There were highs and lows throughout my K-12 schooling, sometimes with me hitting a successful patch, where I did well in an advanced class, but then other times, I would utterly fail and have to take a course in summer school.  The entire time, I read voraciously, and that became not only an escape, but a parallel education of my own.  If only there was the internet in 1990, I might have done enough googling to figure out what was “wrong” with me and find some answers!

But this was a time when ADHD was not often diagnosed, and there was controversy as to whether or not it was even a real thing or just kids with behavior problems.  Add to this that I didn’t exhibit some of the famous signs of ADHD, like hyperactivity.  I talk a lot, and I fidget a lot, but I can also sit for hours reading a book in which I am engrossed.  Plus, I think I read somewhere that even now, girls and women are much less likely to be diagnosed than men and boys.

Okay, so enough background from my childhood.  I struggled through and barely managed to graduate from high school.  The irony is that, while I had a 2.8 GPA (and even that was bolstered by high grades in music and drama classes), I had a very high SAT score, and a perfect score on the verbal section.  And I had failed two classes in high school!  Plus, I had been kicked out of the gifted program not once, but twice in elementary school, and I had been placed in advanced math and science and then been “downgraded” more than once throughout middle and high school.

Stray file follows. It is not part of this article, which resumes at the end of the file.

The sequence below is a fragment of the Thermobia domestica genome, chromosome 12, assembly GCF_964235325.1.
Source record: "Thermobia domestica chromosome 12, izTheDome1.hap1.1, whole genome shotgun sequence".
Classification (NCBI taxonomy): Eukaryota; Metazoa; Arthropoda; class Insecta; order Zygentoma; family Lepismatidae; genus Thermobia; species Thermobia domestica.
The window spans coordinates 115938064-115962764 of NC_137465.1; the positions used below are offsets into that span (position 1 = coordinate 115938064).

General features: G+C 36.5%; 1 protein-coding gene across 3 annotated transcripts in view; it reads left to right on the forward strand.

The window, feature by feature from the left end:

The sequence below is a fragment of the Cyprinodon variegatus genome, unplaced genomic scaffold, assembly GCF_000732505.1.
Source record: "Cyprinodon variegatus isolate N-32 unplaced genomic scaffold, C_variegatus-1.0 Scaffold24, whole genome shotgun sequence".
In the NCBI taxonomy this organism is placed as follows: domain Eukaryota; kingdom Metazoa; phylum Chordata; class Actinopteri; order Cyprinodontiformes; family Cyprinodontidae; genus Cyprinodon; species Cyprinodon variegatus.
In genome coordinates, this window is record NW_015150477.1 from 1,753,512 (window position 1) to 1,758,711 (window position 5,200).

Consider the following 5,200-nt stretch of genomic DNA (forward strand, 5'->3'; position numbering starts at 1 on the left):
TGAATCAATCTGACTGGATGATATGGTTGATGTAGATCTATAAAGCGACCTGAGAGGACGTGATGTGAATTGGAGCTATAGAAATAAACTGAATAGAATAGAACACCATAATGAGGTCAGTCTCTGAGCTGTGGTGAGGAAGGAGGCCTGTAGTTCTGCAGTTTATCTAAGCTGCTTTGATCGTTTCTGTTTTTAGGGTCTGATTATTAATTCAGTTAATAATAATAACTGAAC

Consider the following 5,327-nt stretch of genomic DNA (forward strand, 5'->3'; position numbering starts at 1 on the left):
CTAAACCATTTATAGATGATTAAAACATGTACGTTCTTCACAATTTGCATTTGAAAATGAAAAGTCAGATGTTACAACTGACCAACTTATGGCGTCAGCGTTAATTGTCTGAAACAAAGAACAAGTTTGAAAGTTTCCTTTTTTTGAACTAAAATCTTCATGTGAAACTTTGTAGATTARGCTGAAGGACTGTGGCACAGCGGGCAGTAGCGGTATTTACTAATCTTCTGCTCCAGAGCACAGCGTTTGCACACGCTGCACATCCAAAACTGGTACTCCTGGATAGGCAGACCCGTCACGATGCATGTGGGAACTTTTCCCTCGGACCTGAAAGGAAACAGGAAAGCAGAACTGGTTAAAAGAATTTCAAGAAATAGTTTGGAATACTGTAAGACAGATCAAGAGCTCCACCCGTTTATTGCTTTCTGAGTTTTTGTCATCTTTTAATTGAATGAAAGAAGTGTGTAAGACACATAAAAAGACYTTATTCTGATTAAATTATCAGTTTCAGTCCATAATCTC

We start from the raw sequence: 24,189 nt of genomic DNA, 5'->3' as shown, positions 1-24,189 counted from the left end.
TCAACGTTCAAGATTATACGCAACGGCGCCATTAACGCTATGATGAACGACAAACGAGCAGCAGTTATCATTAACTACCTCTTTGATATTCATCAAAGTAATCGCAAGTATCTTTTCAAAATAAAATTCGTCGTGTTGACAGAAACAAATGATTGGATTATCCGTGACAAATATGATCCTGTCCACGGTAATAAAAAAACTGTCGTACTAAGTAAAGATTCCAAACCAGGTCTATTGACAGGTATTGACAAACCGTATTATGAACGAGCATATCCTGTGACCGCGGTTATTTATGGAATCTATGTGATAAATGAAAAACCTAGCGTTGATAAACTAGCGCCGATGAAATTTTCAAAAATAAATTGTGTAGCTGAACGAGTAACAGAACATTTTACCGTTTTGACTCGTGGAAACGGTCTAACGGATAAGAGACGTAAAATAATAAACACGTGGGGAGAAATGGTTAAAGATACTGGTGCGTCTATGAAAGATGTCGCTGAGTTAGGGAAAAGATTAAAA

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In college, though, something started to click, and I think it had a lot more to do with the way college works.  First of all, it was my choice to be there, and secondly, I was choosing what I wanted to study.  Add in that the teachers didn’t care a whit whether I’d done the reading and there was no homework in most classes, and I was in heaven!  For whatever reason, I did so much better in classes where there was only a paper and a final exam.  I still struggled with procrastination, with many a paper started at 10PM (or 2AM) the night before it was due.  But I managed to get through on the strength of my writing skills, and I was also unwittingly learning something about the way my brain worked… It actually did better under pressure.  Now, I hated writing my papers last minute.  Every time I pulled an all nighter, I swore I’d never do it again.  But the one time I actually paced myself and wrote a paper the “right” way, by brainstorming, outlining, drafting, and re-drafting over a period of several weeks, the paper wasn’t very coherent and I received my lowest grade.  What I was learning, though I didn’t have words to describe it, was that I had a powerful gift of something called “hyperfocus”.